Thursday, January 22, 2009

Fratire as a metaphor for Juba

While on the flight yesterday I read a book my little sister pointed out to me when I was in the States called "I Hope They Serve Beer in Hell". Its by this guy, Tucker Max, who has made a career out of being a promiscuous drunk who likes to say nasty things about women and, well, pretty much everyone who isn't him or his buddies.

The guy is a moron, but the book is amusing and I finished it in 5 hours so clearly not intellectually taxing. But what I found most amazing was that I know at least 30 Tucker Max-esque guys who work out in the field. There were a number of stories where I actually could picture somebody I know doing the things, but just transplant the setting from Austin Texas to, say, Lusaka.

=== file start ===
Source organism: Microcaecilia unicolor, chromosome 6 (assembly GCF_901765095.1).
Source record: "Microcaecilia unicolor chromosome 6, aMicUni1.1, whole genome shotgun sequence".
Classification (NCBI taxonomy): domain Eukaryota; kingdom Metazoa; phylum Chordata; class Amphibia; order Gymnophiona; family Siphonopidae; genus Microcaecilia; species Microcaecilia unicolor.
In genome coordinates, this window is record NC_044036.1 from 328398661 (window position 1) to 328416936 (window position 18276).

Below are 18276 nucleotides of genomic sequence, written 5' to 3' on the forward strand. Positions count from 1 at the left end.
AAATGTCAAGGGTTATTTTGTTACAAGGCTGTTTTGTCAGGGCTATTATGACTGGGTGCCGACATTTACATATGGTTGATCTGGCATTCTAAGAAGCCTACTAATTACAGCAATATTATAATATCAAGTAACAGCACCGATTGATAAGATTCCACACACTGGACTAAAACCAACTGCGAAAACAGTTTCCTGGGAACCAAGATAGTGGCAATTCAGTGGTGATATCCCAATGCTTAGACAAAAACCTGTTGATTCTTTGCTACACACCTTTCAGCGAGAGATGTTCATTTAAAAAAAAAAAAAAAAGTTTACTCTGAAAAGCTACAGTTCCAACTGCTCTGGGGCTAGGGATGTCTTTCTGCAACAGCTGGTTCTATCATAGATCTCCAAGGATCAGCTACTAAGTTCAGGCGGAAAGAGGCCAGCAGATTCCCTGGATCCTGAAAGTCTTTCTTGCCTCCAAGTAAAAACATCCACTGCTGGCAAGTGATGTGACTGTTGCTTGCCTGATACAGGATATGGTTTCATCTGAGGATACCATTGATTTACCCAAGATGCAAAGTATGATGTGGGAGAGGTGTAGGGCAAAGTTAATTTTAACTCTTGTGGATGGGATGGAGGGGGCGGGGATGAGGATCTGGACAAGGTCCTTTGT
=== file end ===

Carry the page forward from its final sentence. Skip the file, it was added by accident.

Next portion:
Having just come fresh off being back in the States and getting lots of "You must be such a good person because of the work you do" type comments, it made me laugh even harder. There are good people, sure, but lots of people are in it for the lifestyle which often translates to insane amounts of drinking, random hooking-upping and pretty remarkable social cruelty all excused under the banner of "I'm in the field, it doesn't count."

Just in case you were wondering.

1 comment:

boychik said...

Mr. Max nothwithstanding, I am trying to broaden the definition, or better yet, to favor the term boychik lit to mean male-centered comic fiction. From that viewpoint, Portnoy's Complaint qualifies, as does Catch-22.


Gerald Everett Jones
Boychik Lit